WASHINGTON (CBSDC/AP) — President Barack Obama will continue to lead the nation for the next four years, according to CBS News.
After a polarizing contest where billions were spent, Obama went over the 270 electoral vote count after the president took Ohio.
Obama thanked supporters in an email following the victory.
“I will spend the rest of my presidency honoring your support, and doing what I can to finish what we started,” Obama said.
Obama overcame a struggling economy and a high unemployment rate to win re-election over Republican presidential candidate Mitt Romney.
To say Obama had a roller-coaster first term is an understatement. Among his biggest moments during his first term:
He pushed his health care law through a divided Congress and had it survive a Supreme Court ruling; ended the Iraq War and announced the end of the Afghanistan War for 2014; ordered the mission to take out Osama bin Laden; bailed out financial institutions and the auto industry; ended “Don’t Ask, Don’t Tell”; came out in support of gay marriage; and most recently faced scrutiny over developments of what the White House knew of the terror attack at the U.S. Consulate in Benghazi that cost the lives of Ambassador Christopher Stevens and three other Americans.
Obama was elected the first black president in 2008, and four years later, Romney became the first Mormon to appear on a general election ballot. Yet one man’s race and the other’s religion were never major factors in this year’s campaign for the White House, a race dominated from the outset by the economy.
Over and over, Obama said that during his term the nation has begun to recover from the worst recession since the Great Depression. While he conceded progress has been slow, he accused Romney of offering recycled Republican policies that have helped the wealthy and harmed the middle class in the past and would do so again.
Romney countered that a second Obama term could mean a repeat recession in a country where economic growth has been weak and unemployment is worse now than when the president was inaugurated. A wealthy former businessman, he claimed the knowledge and the skills to put in place policies that would make the economy healthy again.
In a race where the two men disagreed often, one of the principal fault lines was over taxes. Obama campaigned for the renewal of income tax cuts set to expire on Dec. 31 at all income levels except above $200,000 for individuals and $250,000 for couples.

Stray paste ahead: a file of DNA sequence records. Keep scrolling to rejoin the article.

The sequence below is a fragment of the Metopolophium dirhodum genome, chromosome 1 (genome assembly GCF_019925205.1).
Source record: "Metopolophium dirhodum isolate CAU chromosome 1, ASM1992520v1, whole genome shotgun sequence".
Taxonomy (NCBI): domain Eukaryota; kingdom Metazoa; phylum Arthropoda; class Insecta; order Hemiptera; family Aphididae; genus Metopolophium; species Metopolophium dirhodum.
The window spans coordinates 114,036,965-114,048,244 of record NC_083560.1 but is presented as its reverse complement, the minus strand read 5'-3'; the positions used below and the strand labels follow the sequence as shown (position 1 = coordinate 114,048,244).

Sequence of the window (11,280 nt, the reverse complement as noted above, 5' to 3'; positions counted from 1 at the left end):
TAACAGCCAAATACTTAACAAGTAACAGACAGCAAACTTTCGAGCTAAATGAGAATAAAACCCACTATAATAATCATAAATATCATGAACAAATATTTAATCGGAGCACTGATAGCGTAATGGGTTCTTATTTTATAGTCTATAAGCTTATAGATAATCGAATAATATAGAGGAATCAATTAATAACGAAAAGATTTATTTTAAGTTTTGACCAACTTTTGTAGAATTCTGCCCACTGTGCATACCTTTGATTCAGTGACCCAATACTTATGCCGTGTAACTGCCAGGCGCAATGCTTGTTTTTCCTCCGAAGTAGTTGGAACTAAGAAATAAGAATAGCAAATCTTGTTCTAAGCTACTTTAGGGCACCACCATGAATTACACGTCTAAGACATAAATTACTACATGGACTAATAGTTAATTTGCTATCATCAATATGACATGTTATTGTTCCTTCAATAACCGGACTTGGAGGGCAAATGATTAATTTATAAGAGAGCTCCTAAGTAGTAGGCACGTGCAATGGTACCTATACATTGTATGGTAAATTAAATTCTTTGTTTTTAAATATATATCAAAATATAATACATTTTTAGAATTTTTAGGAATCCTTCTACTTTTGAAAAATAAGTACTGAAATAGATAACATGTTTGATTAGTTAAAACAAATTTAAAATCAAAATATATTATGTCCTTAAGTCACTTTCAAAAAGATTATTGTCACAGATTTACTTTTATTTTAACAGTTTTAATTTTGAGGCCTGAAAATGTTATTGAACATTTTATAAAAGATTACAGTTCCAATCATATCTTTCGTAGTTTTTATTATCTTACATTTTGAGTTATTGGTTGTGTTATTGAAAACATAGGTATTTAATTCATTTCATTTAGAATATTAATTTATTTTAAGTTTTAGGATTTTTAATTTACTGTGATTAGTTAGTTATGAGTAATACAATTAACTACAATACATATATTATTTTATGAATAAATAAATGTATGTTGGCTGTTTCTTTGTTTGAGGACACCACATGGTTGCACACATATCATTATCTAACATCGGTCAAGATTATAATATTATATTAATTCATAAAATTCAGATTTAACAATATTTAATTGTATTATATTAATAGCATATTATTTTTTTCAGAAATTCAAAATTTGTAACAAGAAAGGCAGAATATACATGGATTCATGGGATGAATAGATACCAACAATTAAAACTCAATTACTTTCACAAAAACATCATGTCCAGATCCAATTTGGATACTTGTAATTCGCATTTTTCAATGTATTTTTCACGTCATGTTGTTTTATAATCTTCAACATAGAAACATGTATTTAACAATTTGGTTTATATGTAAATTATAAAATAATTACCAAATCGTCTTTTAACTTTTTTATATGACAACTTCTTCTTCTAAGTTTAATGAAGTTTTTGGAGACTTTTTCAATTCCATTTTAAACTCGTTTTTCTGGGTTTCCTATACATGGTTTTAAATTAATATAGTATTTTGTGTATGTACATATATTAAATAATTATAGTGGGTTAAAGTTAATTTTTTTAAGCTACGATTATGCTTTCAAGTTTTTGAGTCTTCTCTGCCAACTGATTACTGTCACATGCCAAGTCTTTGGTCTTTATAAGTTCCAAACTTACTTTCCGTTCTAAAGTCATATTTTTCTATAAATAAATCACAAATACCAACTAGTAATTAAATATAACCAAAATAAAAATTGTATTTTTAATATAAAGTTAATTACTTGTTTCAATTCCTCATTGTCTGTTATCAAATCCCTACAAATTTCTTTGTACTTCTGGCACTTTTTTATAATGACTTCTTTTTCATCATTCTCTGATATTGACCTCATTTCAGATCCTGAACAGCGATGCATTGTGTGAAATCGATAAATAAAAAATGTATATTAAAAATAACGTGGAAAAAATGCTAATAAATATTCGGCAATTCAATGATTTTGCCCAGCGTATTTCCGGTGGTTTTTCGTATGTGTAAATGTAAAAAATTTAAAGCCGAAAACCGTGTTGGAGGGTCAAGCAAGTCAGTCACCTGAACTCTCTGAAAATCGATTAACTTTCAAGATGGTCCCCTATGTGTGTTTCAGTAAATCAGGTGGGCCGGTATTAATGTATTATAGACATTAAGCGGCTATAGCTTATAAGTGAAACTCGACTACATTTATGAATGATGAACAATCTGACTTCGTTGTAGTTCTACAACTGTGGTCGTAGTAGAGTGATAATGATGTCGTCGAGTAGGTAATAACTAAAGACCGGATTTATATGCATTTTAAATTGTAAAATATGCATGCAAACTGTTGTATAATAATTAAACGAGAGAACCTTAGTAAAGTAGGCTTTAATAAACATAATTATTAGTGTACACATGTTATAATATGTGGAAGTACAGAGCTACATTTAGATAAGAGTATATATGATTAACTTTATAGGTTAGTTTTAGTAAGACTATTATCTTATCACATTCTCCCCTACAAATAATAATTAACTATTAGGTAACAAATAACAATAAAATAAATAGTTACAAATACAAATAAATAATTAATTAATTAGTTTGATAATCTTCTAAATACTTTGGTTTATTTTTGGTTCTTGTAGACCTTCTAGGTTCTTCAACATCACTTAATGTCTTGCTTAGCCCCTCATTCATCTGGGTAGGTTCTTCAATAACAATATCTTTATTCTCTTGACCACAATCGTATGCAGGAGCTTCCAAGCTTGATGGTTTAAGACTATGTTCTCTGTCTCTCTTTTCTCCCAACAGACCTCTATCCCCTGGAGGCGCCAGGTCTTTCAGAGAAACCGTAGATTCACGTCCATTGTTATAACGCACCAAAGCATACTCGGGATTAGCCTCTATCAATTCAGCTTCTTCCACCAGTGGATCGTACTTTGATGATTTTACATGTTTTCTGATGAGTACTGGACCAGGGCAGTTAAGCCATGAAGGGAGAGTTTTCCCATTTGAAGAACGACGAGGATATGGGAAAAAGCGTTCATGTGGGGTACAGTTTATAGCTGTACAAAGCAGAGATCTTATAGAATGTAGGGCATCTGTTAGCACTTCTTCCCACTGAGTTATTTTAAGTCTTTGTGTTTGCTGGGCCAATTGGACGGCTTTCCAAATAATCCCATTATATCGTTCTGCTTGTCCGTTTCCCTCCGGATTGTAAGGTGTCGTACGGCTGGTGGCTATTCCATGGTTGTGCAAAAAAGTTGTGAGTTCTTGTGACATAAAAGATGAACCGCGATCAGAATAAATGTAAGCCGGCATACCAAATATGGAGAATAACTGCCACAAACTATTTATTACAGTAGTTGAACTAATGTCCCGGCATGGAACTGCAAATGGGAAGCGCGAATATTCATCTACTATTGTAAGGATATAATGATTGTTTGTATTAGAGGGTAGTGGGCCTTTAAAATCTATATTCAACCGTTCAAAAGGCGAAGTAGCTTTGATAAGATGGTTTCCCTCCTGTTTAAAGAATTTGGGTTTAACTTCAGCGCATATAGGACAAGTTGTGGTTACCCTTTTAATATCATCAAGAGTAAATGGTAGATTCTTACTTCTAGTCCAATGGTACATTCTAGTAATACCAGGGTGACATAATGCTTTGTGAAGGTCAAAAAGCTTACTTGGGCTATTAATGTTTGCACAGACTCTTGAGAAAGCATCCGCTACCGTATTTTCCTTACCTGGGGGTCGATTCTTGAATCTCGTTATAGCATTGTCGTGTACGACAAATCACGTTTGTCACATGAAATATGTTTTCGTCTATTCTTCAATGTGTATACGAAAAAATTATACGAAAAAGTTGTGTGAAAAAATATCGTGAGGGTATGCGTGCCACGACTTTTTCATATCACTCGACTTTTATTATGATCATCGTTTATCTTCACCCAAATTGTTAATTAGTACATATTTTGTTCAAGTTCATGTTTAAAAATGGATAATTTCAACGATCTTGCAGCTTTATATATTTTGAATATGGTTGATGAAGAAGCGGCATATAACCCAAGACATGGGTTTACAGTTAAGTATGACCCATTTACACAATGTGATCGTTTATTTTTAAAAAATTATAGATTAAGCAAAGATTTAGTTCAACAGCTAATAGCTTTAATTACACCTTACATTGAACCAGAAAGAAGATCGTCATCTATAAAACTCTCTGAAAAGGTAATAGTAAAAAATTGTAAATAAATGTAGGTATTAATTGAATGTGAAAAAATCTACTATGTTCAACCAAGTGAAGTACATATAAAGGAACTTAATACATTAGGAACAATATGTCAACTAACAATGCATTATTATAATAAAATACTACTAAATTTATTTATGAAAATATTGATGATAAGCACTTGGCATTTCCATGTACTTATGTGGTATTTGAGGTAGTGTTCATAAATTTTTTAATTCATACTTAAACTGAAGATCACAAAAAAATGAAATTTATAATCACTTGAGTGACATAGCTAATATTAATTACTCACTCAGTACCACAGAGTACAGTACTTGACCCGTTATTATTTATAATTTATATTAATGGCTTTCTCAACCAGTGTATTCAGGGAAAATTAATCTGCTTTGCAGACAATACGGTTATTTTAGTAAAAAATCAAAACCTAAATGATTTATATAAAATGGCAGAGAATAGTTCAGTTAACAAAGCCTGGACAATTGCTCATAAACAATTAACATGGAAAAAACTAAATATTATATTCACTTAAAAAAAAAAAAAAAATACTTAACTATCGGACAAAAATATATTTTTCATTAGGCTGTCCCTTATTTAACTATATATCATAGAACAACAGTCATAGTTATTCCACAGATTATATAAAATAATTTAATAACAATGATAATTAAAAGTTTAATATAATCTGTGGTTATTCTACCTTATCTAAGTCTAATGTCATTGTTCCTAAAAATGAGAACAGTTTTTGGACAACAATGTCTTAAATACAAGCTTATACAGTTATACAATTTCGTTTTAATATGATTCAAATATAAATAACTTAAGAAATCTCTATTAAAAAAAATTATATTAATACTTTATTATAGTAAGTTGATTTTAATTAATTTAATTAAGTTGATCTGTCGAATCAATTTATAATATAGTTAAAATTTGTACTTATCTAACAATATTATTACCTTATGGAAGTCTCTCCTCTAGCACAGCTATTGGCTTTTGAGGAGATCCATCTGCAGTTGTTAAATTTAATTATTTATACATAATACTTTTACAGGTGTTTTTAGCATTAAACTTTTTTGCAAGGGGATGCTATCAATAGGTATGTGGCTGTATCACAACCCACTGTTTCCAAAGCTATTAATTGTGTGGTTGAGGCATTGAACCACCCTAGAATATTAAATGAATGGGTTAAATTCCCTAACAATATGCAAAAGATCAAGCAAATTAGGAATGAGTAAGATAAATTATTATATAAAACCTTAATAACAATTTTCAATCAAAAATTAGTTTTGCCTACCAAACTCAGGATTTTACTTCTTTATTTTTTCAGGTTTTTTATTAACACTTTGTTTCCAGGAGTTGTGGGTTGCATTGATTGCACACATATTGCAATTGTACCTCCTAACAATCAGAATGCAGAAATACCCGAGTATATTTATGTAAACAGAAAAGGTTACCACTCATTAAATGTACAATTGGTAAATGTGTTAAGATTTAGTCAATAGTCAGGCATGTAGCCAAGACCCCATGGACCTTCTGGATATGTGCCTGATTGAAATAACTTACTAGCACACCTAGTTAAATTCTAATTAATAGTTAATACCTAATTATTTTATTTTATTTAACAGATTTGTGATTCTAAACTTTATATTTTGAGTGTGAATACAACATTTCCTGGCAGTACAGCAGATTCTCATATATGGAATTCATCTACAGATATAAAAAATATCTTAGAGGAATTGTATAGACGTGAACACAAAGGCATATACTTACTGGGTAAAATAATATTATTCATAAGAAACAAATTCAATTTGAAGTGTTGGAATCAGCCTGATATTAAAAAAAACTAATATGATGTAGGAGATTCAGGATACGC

Romney said no one’s taxes should go up in uncertain economic times. In addition, he proposed a 20 percent cut across the board in income tax rates but said he would end or curtail a variety of tax breaks to make sure federal deficits didn’t rise.
The differences over taxes, the economy, Medicare, abortion and more were expressed in intensely negative advertising.
Obama launched first, shortly after Romney dispatched his Republican foes in his quest for the party nomination.
One memorable commercial showed Romney singing an off-key rendition of “America The Beautiful.” Pictures and signs scrolled by saying that his companies had shipped jobs to Mexico and China, that Massachusetts state jobs had gone to India while he was governor and that he has personal investments in Switzerland, Bermuda and the Cayman Islands.
Romney spent less on advertising than Obama. A collection of outside groups made up the difference, some of them operating under rules that allowed donors to remain anonymous. Most of the ads were of the attack variety. But the Republican National Committee relied on one that had a far softer touch, and seemed aimed at voters who had been drawn to the excitement caused by Obama’s first campaign. It referred to a growing national debt and unemployment, then said, “He tried. You tried. It’s OK to make a change.”
More than 30 million voters cast early ballots in nearly three dozen states, a reflection of the growing appeal of a relatively new phenomenon.
(TM and © Copyright 2012 CBS Radio Inc. and its relevant subsidiaries. CBS RADIO and EYE Logo TM and Copyright 2012 CBS Broadcasting Inc. Used under license. All Rights Reserved. This material may not be published, broadcast, rewritten, or redistributed. The Associated Press contributed to this report.)